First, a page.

If Elon Musk’s aspiration to fly 100 times in 2023 is to stand any chance of becoming reality, an average of two launches per week will become this year’s requisite norm. And that began to ring true at 11:50 p.m. EST Monday, when the second Falcon 9 of the year roared aloft from storied Space Launch Complex (SLC)-40 at Cape Canaveral Space Force Station, Fla., laden with 40 OneWeb broadband internet satellites, destined for insertion into near-polar orbit. But hopes of launching a second mission from Vandenberg Space Force Base, Calif., a half-hour earlier, came to nought, due to poor weather on the West Coast.
As outlined last night by AmericaSpace, SpaceX planned to launch the brand-new B1075 core from Vandenberg’s Space Launch Complex (SLC)-4E at 8:15 p.m. PST (11:15 p.m. EST) Monday, carrying a batch of 51 Starlink internet communications satellites. The payload “stack” would have been deployed about 29 minutes into the flight, with B1075 wrapping up her first mission with an on-point landing on the deck of the Autonomous Spaceport Drone Ship (ASDS), “Of Course I Still Love You”.
And with the OneWeb launch from the Cape’s SLC-40 scheduled for 11:50 p.m. EST, the result might have been a new record—just 35 minutes—between two Falcon 9 launches, smartly eclipsing SpaceX’s current personal best of seven hours and ten minutes, achieved between a pair of missions last 5 October. But weather conditions at Vandenberg proved highly unfavorable, with SpaceX noting that it was “keeping an eye on weather conditions”, which hovered around 30 percent, as rain lashed the Los Angeles area.
As ever, SpaceX carried its launch preparations down to the wire, initially aiming for a revised T-0 an hour later at 9:35 p.m. PST Monday (12:35 a.m. EST Tuesday), before succumbing to an inevitable scrub. “Standing down from tonight’s Falcon 9’s launch of Starlink, due to unfavorable weather conditions,” the Hawthorne, Calif.-based organization tweeted, adding that teams would realign for a backup T-0 at 8:02 p.m. PST (11:02 p.m. EST) on Tuesday, 10 January.
Over in Florida, conditions could hardly have been more favorable, as weather notched up from 90 to 95 percent. Flying the OneWeb mission was B1076, a once-before-flown Falcon 9 which first saw service late last November to deliver the CRS-26 Cargo Dragon on the first leg of its trek to the International Space Station (ISS).
“High pressure is building back in and will anchor over the Gulf of Mexico for much of the week,” noted the 45th Weather Squadron at Patrick Space Force Base in a Monday morning update. “Dry conditions and northerly winds are expected throughout the day today, with winds shifting northwesterly tomorrow.
“Very little is expected in the way of cloud cover, with the exception of some shallow cumulus off the coast,” it added. “Little change for the backup window as conditions remain very favorable for launch.”
Without further ado, B1076 roared into the night at 11:50 p.m. EST, turning night into day across the slumbering Florida Coast. Eight minutes later, her job done, she pirouetted gracefully back home—aided by her hypersonic grid-fins and a carefully orchestrated symphony of Entry and Landing Burns from her Merlin 1D+ engine suite—to touch down on solid ground at the Cape’s Landing Zone (LZ)-1.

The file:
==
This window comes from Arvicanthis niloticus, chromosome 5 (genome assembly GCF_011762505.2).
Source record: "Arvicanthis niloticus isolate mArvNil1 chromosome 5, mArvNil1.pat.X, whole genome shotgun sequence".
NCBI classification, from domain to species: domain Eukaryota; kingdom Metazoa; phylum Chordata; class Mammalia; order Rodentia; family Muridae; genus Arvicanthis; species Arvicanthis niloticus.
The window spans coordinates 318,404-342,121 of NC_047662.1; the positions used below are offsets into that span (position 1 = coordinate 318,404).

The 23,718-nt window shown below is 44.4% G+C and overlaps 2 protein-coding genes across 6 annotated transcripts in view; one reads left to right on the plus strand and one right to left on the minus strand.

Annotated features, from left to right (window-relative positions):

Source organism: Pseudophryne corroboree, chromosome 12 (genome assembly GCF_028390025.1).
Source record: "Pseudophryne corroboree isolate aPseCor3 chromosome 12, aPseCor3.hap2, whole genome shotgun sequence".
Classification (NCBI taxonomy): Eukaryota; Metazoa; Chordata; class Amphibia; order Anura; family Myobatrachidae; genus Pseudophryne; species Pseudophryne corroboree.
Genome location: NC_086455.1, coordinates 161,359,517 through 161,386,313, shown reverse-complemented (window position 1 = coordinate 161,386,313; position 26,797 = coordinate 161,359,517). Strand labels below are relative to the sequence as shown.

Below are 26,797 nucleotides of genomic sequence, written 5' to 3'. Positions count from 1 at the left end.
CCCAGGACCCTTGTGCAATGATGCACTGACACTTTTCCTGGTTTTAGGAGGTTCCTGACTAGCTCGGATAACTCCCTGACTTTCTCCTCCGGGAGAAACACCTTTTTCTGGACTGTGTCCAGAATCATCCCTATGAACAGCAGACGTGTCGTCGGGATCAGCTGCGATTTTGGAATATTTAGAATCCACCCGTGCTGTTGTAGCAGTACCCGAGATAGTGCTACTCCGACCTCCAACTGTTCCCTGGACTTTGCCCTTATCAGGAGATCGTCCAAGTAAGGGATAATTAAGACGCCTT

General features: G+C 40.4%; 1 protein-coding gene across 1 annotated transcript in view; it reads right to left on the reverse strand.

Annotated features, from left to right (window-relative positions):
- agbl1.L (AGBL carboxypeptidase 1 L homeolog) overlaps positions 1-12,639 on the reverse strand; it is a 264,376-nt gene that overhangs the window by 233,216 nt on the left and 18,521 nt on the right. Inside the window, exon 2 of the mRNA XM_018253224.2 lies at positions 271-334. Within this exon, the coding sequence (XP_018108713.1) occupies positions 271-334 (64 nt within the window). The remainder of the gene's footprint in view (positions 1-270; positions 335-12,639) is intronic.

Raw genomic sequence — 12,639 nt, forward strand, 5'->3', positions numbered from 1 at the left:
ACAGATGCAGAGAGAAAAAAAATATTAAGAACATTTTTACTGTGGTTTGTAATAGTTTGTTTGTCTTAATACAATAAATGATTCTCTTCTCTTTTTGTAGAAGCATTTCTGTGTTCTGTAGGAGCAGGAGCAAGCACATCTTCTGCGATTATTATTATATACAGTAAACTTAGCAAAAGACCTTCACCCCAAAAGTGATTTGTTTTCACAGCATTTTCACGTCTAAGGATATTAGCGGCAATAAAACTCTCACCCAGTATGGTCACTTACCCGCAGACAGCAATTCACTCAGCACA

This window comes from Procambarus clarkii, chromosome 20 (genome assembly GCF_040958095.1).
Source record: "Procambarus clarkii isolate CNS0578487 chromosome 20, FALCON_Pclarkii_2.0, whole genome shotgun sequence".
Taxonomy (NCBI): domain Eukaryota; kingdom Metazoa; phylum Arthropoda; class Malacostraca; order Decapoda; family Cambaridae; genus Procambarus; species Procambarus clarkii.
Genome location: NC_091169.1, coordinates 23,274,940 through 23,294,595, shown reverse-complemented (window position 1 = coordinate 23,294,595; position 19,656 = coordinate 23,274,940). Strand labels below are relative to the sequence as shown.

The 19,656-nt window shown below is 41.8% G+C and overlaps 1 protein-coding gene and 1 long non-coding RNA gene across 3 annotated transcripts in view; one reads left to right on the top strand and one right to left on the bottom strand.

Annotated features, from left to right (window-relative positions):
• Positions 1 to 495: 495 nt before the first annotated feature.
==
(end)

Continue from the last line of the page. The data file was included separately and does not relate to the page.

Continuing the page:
It marked the sixth time in a month, the second time so far in 2023 and the 37th successful “land” landing of a Falcon-class booster in 38 tries since December 2015. That total includes the synchronized touchdowns of twin Falcon Heavy side-boosters on no fewer than four occasions, most recently last 1 November.
Following B1076’s return, the single Merlin 1D+ Vacuum engine of the Falcon 9’s second stage executed a customary six-minute “burn”, after which began a lengthy period of coasting, lasting some three-quarters of an hour. Then, departing two by two, at intervals ranging from a handful of seconds to a few minutes, the 40 OneWebs were deployed, with the final satellites released some 95 minutes into tonight’s mission.
Each satellite reportedly weighs in the region of 275 pounds (125 kilograms), roughly the same size as a household washing machine, and will reside at an orbital altitude of 750 miles (1,200 kilometers), inclined 86 degrees to the equator. All told, the stack aboard tonight’s mission totaled a little more than 13,000 pounds (5,900 kilograms).
Thirteen batches of OneWebs flew between February 2019 and February of last year, delivering 428 satellites to orbit. That represented 66 percent of OneWeb’s first generation of 648 satellites and was achieved using Russia’s venerable Soyuz rocket, launched out of the Guiana Space Center in Kourou, French Guiana, Kazakhstan’s Baikonur Cosmodrome and the Vostochny Cosmodrome in the Russian Far East.
But following President Vladimir Putin’s invasion of Ukraine last spring, and a resultant raft of economic sanctions imposed by Western governments on Russia, OneWeb suspended six further launches out of Baikonur and sourced alternate launch providers. Last March, it contracted with SpaceX, then added New Space India Ltd., the commercial arm of the Indian Space Research Organisation (ISRO), to its expanding launcher portfolio in April.
Thirty-six OneWebs rode the first of two planned Indian Geosynchronous Satellite Launch Vehicle (GSLV) III boosters from the Satish Dhawan Space Centre in Sriharikota, Andhra Pradesh, for last October’s OneWeb Flight 14, raising the total number of satellites placed into orbit to 462. And last month, on OneWeb Flight 15, a Falcon 9 lifted 40 more satellites to space in the first of three SpaceX launches to be completed by later this spring.
According to OneWeb, tonight’s second batch of 40 SpaceX-launched OneWebs—designated OneWeb Flight 16—brings the constellation’s first generation to 542, some 80-percent complete. A definitive No Earlier Than (NET) date for the third Falcon 9 launch has yet to be announced, but is anticipated within 2023’s first quarter.